God is love and everything he does comes from his love for us (1 John 3: 1; 4: 7-8: 16). He puts us first in His thoughts and worries. He first loved us (1 John 4:19). Our love for Him is a response to His infinite goodness. So the love of God comes first. Love of neighbor, however, is firmly rooted in it. The more we are aware of God’s love, truth, and goodness, the more we love what He loves. He wants His love to direct and guide our thoughts, intentions, and actions toward others. Love is a gift when we give ourselves to another, when we are with everything directed towards him, for his good and benefit. Love, rooted in pleasure and the pursuit of self-interest, is selfish and possessive. Such leads to many painful and sinful desires such as jealousy, greed, envy, and lust. It places us above God and our neighbor and encourages us to serve ourselves instead of serving God and our neighbor.

God loves us fully, completely, and for our good – infinitely, without restraint. His love does not change about circumstances. When God gives, He gives generously, abundantly, freely, and unconditionally. His love is firm, consistent, and constant. God also loves us in our weakness, in our fallen and sinful condition. God the Father always loves us and seeks to reveal His love to us and to make us partakers of His merciful and forgiving love, so that we may become as merciful to others as He himself is (Luke 6:36).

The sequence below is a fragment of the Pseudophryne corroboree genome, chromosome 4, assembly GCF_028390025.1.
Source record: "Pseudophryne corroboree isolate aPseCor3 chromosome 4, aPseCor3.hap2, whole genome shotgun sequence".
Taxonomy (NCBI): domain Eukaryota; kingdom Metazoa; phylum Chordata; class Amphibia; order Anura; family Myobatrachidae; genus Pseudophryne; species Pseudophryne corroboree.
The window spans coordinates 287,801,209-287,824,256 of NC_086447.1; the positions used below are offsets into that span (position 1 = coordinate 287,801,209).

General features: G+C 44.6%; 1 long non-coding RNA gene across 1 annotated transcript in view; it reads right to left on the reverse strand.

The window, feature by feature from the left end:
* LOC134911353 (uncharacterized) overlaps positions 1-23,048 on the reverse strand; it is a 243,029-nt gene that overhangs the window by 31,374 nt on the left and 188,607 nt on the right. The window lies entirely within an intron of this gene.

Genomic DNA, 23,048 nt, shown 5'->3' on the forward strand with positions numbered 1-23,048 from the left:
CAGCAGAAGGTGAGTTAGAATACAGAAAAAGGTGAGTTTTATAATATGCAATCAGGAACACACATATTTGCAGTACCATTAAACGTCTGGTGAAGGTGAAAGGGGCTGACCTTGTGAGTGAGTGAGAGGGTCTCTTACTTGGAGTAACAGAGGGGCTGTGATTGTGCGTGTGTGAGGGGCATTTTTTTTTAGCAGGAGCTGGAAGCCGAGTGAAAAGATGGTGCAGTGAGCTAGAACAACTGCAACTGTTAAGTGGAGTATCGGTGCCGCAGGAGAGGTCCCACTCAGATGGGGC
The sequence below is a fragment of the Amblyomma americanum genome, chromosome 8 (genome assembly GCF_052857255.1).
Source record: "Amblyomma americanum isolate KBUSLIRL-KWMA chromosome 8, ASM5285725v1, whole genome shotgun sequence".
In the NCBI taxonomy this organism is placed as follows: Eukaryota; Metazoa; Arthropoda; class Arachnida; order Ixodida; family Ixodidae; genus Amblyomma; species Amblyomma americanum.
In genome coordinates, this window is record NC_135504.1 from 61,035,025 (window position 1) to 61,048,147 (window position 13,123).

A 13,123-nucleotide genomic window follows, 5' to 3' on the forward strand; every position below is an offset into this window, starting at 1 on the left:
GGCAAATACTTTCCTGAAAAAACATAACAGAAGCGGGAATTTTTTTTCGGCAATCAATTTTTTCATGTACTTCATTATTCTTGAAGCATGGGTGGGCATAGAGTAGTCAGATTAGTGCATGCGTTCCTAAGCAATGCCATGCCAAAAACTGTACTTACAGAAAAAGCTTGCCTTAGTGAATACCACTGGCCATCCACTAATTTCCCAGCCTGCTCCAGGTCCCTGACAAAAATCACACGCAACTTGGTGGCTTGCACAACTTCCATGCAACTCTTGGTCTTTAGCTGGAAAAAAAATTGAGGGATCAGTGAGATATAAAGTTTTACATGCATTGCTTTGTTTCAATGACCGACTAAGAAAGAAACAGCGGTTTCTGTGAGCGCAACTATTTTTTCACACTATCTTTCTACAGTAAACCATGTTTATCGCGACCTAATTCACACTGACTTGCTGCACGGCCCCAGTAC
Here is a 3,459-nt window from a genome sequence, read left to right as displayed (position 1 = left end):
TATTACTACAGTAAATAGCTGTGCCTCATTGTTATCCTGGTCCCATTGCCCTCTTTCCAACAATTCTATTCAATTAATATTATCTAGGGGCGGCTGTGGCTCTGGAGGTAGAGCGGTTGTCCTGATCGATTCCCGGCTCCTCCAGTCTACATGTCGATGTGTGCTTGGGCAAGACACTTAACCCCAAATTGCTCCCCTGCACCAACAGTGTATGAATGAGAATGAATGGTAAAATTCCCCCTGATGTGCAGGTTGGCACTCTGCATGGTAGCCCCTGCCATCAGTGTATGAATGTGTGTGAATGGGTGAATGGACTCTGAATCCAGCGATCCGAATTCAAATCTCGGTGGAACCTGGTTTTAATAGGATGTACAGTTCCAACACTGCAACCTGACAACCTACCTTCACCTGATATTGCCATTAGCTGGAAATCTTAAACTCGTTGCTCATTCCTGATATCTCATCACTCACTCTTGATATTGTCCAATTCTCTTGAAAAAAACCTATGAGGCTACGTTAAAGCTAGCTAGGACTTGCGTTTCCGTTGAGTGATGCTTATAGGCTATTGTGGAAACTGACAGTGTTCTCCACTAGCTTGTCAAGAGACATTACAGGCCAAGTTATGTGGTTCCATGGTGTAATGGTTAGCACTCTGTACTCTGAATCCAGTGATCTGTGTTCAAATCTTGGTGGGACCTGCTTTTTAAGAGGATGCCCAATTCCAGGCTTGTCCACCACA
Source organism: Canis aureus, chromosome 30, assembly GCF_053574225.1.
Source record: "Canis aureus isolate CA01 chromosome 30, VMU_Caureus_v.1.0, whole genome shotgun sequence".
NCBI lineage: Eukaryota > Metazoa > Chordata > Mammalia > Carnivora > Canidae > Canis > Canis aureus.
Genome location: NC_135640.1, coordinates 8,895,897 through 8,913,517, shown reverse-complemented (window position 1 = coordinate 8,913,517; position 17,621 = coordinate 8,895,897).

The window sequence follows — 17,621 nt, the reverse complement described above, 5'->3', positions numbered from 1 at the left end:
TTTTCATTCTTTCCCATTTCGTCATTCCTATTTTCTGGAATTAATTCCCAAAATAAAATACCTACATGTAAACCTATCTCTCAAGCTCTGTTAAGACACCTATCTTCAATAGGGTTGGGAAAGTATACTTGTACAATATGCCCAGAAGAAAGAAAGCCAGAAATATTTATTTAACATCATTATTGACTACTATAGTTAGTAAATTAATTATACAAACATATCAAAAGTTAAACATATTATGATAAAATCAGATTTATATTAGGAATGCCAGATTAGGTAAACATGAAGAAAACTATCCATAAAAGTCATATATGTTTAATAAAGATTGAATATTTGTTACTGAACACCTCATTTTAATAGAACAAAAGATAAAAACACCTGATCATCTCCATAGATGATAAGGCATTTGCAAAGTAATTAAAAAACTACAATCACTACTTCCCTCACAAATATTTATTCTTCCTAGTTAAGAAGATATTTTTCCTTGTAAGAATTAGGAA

Faith in God and hope in His promises strengthens us in God’s love. The more we know about God, the more we love Him, and the more we love Him, the more we believe and hope in His promises. Through the gift of the Holy Spirit, the Lord Jesus gives us new freedom so that we can love as He himself loves us. The Apostle Paul writes, “It is for freedom that Christ has set us free. Stand firm, then, and do not let yourselves be burdened again by a yoke of slavery. ”(Gal 5: 1,113). Does anything keep us from God’s love and joy of serving our neighbor through love?

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4. Meditation – thinking

About everything I have read and what has touched me, I am thinking now. I let my thoughts also touch my heart. Think:

  • Where in my life do I perceive God’s love for me?
  • “Love your neighbor as yourself.” God already loves me. How could I pay attention to myself this week to live God’s love for me? I will then be able to pass this on to others.